travel

Would You Live in a Water Tower?

I’m going to answer my own question: Yes. Absolutely. But only if said water tower looked like this:

converted water tower

Tom Dixon, a British design and manufacturing company, converted a 60-foot water tower, in North Kensington, London, into a gorgeous apartment. It has three floors complete with a kitchen, living room, two bedrooms, two bathrooms, a living room and (sigh of envy) a roof terrace. It’s going for $3,900 a month–which, scarily, isn’t too bad if you compare it to NYC prices for similarly sized digs.

I love how the big windows lets lots of light into the space:

converted water tower

converted water tower

converted water tower

converted water tower

There are tons of water towers in NYC. I’m wondering when someone will convert one into a luxury apartment here on this side of the pond!

converted water tower

(Photos via Gizmag, via Architizer; thanks to Shawn for introducing me to the link)

Postcards from Nowhere

Here’s a Kickstarter I wish I had gotten in on earlier: On June 1, Brooklyn-based photogs Andrew Kenney and Jake Jones took off on 3-month road trip through each of the lower 48 states. Along the way, they’re shooting lots of pictures and printing and sending postcards from each state to the people who backed them via Kickstarter.

While it’s too late to sign up to receive postcards now, you can follow their journey and see their gorgeous photos on their website and Facebook page. Here’s a sampling:

wyoming

Wyoming

nebraska

Nebraska

idaho

Idaho

new jersey

New Jersey

You can also preorder sets of blank postcards–which they’ll ship to you in September, once they’re back in NYC after their journey.

(Photos via Postcards from Nowhere’s Facebook page; found via Afar)

The Museum Of London’s LomoWall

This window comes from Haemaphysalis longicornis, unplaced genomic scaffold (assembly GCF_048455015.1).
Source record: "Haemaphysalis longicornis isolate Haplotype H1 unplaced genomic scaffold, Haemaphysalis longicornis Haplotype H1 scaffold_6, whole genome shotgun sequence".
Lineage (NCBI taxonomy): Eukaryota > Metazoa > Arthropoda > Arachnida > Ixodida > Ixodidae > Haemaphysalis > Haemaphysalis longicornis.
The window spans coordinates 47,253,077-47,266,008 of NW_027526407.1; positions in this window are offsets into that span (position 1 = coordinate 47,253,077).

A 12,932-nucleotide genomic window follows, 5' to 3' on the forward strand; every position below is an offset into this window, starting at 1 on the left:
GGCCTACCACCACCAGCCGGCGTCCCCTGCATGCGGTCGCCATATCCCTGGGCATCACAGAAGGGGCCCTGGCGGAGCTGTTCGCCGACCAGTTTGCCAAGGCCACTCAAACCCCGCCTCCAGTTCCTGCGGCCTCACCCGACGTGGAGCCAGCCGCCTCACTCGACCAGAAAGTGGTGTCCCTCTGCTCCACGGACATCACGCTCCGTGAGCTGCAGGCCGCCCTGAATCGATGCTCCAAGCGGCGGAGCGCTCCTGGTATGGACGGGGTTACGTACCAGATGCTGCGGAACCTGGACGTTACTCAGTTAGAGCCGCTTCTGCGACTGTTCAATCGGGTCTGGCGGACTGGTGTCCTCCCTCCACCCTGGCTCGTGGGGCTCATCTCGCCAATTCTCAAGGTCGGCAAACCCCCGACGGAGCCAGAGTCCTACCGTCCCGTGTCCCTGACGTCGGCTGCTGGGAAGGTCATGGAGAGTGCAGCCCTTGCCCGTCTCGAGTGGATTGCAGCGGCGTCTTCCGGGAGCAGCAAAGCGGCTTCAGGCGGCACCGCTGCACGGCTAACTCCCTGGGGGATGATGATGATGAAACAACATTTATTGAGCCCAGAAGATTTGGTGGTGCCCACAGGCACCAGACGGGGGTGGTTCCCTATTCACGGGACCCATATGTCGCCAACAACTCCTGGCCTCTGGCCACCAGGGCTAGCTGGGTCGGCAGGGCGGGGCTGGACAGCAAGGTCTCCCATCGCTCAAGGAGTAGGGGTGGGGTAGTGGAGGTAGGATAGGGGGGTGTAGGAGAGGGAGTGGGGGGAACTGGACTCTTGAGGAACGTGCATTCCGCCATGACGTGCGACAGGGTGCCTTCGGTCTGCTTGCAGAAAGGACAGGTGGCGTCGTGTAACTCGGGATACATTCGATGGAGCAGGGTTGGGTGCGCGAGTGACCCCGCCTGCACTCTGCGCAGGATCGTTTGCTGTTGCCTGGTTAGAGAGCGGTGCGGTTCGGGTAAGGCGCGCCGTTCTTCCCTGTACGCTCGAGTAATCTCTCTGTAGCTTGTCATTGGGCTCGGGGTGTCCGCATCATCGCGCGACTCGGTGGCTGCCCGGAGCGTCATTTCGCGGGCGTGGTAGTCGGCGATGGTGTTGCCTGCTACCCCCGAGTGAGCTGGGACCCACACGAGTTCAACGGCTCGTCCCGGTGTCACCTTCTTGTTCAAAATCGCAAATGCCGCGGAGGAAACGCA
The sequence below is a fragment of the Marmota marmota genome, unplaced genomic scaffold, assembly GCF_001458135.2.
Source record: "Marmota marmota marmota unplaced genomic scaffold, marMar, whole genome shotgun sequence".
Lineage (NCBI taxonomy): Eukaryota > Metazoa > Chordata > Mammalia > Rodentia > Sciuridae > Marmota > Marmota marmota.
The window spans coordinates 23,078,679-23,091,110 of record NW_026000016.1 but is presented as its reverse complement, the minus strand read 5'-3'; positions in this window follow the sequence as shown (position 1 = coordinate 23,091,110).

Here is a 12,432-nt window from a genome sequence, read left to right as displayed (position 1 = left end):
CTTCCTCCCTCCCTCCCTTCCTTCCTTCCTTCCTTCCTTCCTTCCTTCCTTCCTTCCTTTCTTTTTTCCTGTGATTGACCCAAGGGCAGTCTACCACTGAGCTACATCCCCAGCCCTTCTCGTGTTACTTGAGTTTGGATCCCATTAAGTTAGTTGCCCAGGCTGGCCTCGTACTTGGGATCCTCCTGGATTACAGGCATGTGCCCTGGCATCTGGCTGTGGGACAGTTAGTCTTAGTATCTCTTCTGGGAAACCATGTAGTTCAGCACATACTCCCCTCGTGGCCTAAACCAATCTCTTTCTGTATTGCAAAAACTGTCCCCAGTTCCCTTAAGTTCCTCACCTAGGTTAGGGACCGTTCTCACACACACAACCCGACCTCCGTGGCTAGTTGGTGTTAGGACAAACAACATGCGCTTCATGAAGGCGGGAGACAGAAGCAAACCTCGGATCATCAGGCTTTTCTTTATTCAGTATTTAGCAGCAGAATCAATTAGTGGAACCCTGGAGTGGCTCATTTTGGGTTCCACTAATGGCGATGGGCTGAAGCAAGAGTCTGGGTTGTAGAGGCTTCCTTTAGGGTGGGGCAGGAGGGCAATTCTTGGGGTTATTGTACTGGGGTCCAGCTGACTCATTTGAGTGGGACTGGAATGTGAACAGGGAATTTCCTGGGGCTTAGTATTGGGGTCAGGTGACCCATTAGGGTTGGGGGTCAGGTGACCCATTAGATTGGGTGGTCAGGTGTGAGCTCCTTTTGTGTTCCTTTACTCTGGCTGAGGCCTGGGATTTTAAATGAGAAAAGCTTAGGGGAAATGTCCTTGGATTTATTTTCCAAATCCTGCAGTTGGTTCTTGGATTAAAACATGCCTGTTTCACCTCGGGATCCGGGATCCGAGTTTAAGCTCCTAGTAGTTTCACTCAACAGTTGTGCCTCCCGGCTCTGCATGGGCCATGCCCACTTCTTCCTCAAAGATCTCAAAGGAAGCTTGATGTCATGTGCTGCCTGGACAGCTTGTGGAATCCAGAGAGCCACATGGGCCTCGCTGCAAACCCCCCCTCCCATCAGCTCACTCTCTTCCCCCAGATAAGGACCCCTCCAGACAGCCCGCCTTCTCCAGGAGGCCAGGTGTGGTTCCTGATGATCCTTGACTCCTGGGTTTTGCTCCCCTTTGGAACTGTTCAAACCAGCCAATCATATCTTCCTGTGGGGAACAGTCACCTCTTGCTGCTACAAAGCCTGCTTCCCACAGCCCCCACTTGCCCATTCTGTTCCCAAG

The Olympics start tomorrow and I’m so excited. Ninety-nine percent of the time, I never watch sports. But every two years, I find myself glued to the Olympics, watching and reading about athletes and events that I could care less about at any other time.

I’m not lucky enough to be in London during the Games, but if I were, I’d definitely check out the new LomoWall at the Museum of London. The mosaic spans more than 213 feet and is comprised of nearly 30,000 photos that amateur photographers from around the world shot on film. (Yup, actual film!) The theme was “inspiring and achieving in London’s Olympic Year” and includes images of Britain’s Paraolympians training for the games.

The Lomography site has some cool shots depicting the wall’s construction:

lomowall, london

lomowall, london

lomowall, london

lomowall, london

It kind of makes me want to go out and shoot some photos on a manual camera!

(All photos via Lomography)

River Tubing

Every year, for the past three Julys, a group of us has gone tubing on the Delaware River. It’s really the perfect summer tradition: lazily floating downstream while surrounded by pretty scenery and sipping a beer. In my book, there are few better ways to spend a hot afternoon.

The first time, we went though a company,В in Frenchtown, NJ, that provided tubes and a ride back upstream to the starting point. But then, one of my friends realized that you can just buy cheap inflatable floats, park at the Frenchtown boat launch, travel along the same route–and bring drinks and snacks along. Let’s just say that the next year was way more fun.

On Saturday, we made our annual trip. The afternoon was bright and sunny but not too hot–perfect weather for our nearly 6 mile float between Jersey and Pennsylvania.

delaware river tubing

tubing

mal, peter, doug, alex

The current was slow, so we had plenty of chillaxin’ time as our makeshift flotilla bobbed downstream. The guys even made BBQ brisket sandwiches right in their tubes!

peter tubing

mal tubing

heather tubing

doug tubing

Along the way, we saw another group of tubers launching themselves off a rope swing. I was too short to reach the rope (boo!), but Alex and Peter went for it.

alex and rope swing

alex on the rope swing

delaware river tubing

Next year we’re thinking of trading up our round floats for wacky ones like thisВ or these–gotta up the ridiculous factor a little more every time!